Posted on Wednesday, October 7th, 2015 by Jack Giroux
Francis Ford Coppola makes a lot more wine than he does movies nowadays. We haven’t seen a film from the iconic director behind The Godfather, Apocalypse Now, and The Conversation for four years now. His last picture, Twixt, came and went. Over the past decade Coppola has been directing some of his most experimental work, not what he calls “factory movies,” which he has no interest in making. Read more about why the director stopped making movies for major studios after the jump.
A lot of directors from the heyday of studio filmmaking often sound curmudgeonly when discussing the current state of the movie business. Studios are currently pumping out tentpole films and superhero movies, but that’s not all they’re making. Still, Coppola, while promoting the Blu-Ray rerelease of Dracula at Yahoo, expresses zero interest in directing products.
That’s why I ended my career: I decided I didn’t want to make what you could call “factory movies” anymore. I would rather just experiment with the form, and see what I could do, and [make things] that came out of my own. And little by little, the commercial film industry went into the superhero business, and everything was on such a scale. The budgets were so big, because they wanted to make the big series of films where they could make two or three parts. I felt I was no longer interested enough to put in the extraordinary effort a film takes [nowadays].
A few filmmakers from the heyday of studio filmmaking — most notably, Martin Scorsese (Taxi Driver), Brian De Palma (The Untouchables), and William Friedkin (The Exorcist) — are still getting their visions made. Friedkin is thriving outside of the studio system, although I’m sure he has trouble doing so. It’s disheartening a lot of directors like Coppola can’t make studio dramas anymore, but at least they keep trucking in the indie world. We currently have no clue what The Godfather director is directing next, but he says he’s keeping busy.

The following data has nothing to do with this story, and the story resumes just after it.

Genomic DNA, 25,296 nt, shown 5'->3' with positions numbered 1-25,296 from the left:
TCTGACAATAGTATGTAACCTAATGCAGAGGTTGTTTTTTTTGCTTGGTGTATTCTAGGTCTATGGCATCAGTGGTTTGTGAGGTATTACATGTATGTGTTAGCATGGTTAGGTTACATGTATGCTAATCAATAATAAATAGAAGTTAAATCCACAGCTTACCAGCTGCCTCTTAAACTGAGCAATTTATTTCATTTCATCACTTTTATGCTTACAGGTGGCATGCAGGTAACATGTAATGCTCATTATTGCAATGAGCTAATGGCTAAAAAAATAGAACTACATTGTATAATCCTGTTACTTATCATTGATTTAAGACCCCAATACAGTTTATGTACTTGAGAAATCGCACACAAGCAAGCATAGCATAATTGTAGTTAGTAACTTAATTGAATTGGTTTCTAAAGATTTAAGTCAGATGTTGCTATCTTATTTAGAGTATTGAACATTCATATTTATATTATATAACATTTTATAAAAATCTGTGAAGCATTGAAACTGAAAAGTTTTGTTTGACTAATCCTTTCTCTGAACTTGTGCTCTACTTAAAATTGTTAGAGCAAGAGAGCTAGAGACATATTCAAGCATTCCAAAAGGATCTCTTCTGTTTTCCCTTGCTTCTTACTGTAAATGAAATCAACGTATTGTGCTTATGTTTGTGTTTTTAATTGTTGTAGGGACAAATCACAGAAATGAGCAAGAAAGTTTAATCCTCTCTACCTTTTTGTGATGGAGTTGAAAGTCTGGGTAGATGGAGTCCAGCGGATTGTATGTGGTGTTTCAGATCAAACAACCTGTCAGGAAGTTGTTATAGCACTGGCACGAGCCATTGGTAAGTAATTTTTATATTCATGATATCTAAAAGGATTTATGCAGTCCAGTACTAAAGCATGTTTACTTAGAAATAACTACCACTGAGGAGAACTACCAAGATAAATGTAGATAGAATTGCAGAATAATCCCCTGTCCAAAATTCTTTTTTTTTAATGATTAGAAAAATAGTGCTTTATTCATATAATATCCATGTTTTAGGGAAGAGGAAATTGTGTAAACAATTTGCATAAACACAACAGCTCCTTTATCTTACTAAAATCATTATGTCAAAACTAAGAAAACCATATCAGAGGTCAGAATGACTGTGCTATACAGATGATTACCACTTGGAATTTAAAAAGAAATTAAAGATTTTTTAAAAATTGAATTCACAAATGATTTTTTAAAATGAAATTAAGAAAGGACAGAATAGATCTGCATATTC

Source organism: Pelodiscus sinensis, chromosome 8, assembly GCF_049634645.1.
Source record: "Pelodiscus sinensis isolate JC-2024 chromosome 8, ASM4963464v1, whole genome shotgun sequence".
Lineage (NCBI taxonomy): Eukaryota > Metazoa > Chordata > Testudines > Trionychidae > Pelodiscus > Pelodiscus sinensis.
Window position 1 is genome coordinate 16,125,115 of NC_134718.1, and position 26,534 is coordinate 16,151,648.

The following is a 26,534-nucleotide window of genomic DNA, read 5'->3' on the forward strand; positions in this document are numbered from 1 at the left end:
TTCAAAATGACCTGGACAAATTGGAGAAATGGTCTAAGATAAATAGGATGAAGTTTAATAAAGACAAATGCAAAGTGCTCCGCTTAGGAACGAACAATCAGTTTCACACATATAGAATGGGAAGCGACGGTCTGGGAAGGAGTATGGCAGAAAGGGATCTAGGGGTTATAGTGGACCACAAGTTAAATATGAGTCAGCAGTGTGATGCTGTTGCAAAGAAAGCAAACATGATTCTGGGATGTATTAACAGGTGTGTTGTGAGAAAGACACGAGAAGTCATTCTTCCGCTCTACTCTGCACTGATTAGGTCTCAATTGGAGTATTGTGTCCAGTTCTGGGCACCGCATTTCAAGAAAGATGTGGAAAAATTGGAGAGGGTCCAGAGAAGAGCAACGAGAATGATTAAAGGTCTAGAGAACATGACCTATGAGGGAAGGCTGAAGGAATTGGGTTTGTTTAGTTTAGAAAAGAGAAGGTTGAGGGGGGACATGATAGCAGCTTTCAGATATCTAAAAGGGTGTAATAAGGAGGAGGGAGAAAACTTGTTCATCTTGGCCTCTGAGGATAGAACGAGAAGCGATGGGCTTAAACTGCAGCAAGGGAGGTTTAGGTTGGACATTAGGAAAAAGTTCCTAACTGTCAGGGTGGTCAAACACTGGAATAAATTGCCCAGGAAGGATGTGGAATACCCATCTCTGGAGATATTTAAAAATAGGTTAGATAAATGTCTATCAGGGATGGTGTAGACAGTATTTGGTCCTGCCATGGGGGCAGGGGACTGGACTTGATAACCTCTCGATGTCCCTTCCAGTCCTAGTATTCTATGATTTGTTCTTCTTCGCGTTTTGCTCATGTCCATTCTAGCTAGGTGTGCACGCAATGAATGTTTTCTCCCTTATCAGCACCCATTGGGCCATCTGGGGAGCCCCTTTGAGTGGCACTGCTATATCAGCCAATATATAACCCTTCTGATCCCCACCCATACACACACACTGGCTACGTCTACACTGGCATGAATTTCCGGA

I’m working on some very interesting stuff. But the trouble with writing and working on interesting stuff — and certainly ambitious stuff — is if you talk about it, you lose the energy to go write it. I feel it’s better not let the steam out by telling people about what I’m doing. It makes it easier to go back to the table to work if you haven’t spoken about it.
You should read the entire interview, especially if you’re a fan of Coppola’s operatic adaptation of Dracula. The director, if you’ve ever listened to one of his audio commentaries, always shares delightful anecdotes and insightful technical details, like how they accomplished that hilarious shot of Lucy (Sadie Frost) spewing blood on Van Helsing (Anthony Hopkins).
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A lot of scenes I shot backwards, and then we played it forward. And when you have a blood [effect], there’s a rig that’s coming out of a tube, and at the right moment, it looks like it’s spewing it out. The film had lots of in-camera effects, and it didn’t have any optical effects, and it certainly had no digital effects. So [there were] a lot of reverse-action and false-gravity scenes and illusions that came from the early magicians. And lots of live-action effects, meaning we really rigged something on the stage — like when the coachman extends his arm and lifts [Reeves]. That was done in real time.